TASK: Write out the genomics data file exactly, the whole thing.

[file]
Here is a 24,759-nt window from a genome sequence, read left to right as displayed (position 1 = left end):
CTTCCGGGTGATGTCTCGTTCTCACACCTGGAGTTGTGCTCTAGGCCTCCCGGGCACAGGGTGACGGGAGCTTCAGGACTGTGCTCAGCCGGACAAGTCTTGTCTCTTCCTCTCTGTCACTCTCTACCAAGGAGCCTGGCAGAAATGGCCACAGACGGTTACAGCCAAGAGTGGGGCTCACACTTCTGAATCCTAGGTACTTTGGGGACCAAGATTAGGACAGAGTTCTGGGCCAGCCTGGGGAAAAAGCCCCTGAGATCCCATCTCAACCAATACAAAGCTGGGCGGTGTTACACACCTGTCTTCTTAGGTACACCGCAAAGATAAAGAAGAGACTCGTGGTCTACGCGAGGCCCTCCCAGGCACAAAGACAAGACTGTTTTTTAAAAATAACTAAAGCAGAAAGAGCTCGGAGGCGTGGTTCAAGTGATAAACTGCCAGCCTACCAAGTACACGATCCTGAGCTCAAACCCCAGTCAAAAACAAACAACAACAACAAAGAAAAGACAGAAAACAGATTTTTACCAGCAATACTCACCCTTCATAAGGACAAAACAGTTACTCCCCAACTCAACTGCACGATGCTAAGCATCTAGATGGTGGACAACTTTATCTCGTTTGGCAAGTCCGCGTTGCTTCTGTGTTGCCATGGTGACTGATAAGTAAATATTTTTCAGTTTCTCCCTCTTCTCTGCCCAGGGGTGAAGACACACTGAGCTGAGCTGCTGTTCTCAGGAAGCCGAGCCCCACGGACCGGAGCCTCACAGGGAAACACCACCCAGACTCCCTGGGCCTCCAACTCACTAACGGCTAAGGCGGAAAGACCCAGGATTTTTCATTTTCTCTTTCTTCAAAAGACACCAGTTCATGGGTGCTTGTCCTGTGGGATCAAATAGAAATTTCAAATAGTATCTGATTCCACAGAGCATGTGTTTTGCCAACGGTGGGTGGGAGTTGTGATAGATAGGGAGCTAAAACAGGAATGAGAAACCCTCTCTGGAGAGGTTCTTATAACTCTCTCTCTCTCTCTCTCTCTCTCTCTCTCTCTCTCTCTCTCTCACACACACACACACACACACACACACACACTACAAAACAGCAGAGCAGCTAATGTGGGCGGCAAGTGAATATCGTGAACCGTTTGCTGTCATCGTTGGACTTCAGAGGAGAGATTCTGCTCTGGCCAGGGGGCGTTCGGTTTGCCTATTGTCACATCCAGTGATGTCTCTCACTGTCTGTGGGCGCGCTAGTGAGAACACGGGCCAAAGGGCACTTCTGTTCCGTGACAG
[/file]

Here is a 24,759-nt window from a genome sequence, read left to right as displayed (position 1 = left end):
CTTCCGGGTGATGTCTCGTTCTCACACCTGGAGTTGTGCTCTAGGCCTCCCGGGCACAGGGTGACGGGAGCTTCAGGACTGTGCTCAGCCGGACAAGTCTTGTCTCTTCCTCTCTGTCACTCTCTACCAAGGAGCCTGGCAGAAATGGCCACAGACGGTTACAGCCAAGAGTGGGGCTCACACTTCTGAATCCTAGGTACTTTGGGGACCAAGATTAGGACAGAGTTCTGGGCCAGCCTGGGGAAAAAGCCCCTGAGATCCCATCTCAACCAATACAAAGCTGGGCGGTGTTACACACCTGTCTTCTTAGGTACACCGCAAAGATAAAGAAGAGACTCGTGGTCTACGCGAGGCCCTCCCAGGCACAAAGACAAGACTGTTTTTTAAAAATAACTAAAGCAGAAAGAGCTCGGAGGCGTGGTTCAAGTGATAAACTGCCAGCCTACCAAGTACACGATCCTGAGCTCAAACCCCAGTCAAAAACAAACAACAACAACAAAGAAAAGACAGAAAACAGATTTTTACCAGCAATACTCACCCTTCATAAGGACAAAACAGTTACTCCCCAACTCAACTGCACGATGCTAAGCATCTAGATGGTGGACAACTTTATCTCGTTTGGCAAGTCCGCGTTGCTTCTGTGTTGCCATGGTGACTGATAAGTAAATATTTTTCAGTTTCTCCCTCTTCTCTGCCCAGGGGTGAAGACACACTGAGCTGAGCTGCTGTTCTCAGGAAGCCGAGCCCCACGGACCGGAGCCTCACAGGGAAACACCACCCAGACTCCCTGGGCCTCCAACTCACTAACGGCTAAGGCGGAAAGACCCAGGATTTTTCATTTTCTCTTTCTTCAAAAGACACCAGTTCATGGGTGCTTGTCCTGTGGGATCAAATAGAAATTTCAAATAGTATCTGATTCCACAGAGCATGTGTTTTGCCAACGGTGGGTGGGAGTTGTGATAGATAGGGAGCTAAAACAGGAATGAGAAACCCTCTCTGGAGAGGTTCTTATAACTCTCTCTCTCTCTCTCTCTCTCTCTCTCTCTCTCTCTCTCTCTCACACACACACACACACACACACACACACACTACAAAACAGCAGAGCAGCTAATGTGGGCGGCAAGTGAATATCGTGAACCGTTTGCTGTCATCGTTGGACTTCAGAGGAGAGATTCTGCTCTGGCCAGGGGGCGTTCGGTTTGCCTATTGTCACATCCAGTGATGTCTCTCACTGTCTGTGGGCGCGCTAGTGAGAACACGGGCCAAAGGGCACTTCTGTTCCGTGACAG